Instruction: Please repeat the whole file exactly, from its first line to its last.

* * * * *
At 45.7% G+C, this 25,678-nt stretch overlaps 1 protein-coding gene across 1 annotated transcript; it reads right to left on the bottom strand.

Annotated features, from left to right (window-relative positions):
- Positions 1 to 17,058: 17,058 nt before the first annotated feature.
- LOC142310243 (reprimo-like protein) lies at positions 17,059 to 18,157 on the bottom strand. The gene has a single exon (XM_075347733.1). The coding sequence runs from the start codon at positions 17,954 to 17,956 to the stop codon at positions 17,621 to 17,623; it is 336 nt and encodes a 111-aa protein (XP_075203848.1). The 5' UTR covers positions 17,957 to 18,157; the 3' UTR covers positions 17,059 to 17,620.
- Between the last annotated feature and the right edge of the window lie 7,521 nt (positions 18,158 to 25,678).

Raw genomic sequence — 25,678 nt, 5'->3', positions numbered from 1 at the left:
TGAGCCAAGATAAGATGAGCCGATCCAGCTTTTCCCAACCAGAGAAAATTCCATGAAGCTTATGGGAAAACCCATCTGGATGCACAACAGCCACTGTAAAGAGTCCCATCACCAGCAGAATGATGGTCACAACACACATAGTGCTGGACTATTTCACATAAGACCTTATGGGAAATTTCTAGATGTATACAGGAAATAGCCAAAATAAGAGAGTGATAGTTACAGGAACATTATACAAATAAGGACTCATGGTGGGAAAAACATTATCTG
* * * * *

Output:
At 45.7% G+C, this 25,678-nt stretch overlaps 1 protein-coding gene across 1 annotated transcript; it reads right to left on the bottom strand.

Annotated features, from left to right (window-relative positions):
- Positions 1 to 17,058: 17,058 nt before the first annotated feature.
- LOC142310243 (reprimo-like protein) lies at positions 17,059 to 18,157 on the bottom strand. The gene has a single exon (XM_075347733.1). The coding sequence runs from the start codon at positions 17,954 to 17,956 to the stop codon at positions 17,621 to 17,623; it is 336 nt and encodes a 111-aa protein (XP_075203848.1). The 5' UTR covers positions 17,957 to 18,157; the 3' UTR covers positions 17,059 to 17,620.
- Between the last annotated feature and the right edge of the window lie 7,521 nt (positions 18,158 to 25,678).

Raw genomic sequence — 25,678 nt, 5'->3', positions numbered from 1 at the left:
TGAGCCAAGATAAGATGAGCCGATCCAGCTTTTCCCAACCAGAGAAAATTCCATGAAGCTTATGGGAAAACCCATCTGGATGCACAACAGCCACTGTAAAGAGTCCCATCACCAGCAGAATGATGGTCACAACACACATAGTGCTGGACTATTTCACATAAGACCTTATGGGAAATTTCTAGATGTATACAGGAAATAGCCAAAATAAGAGAGTGATAGTTACAGGAACATTATACAAATAAGGACTCATGGTGGGAAAAACATTATCTG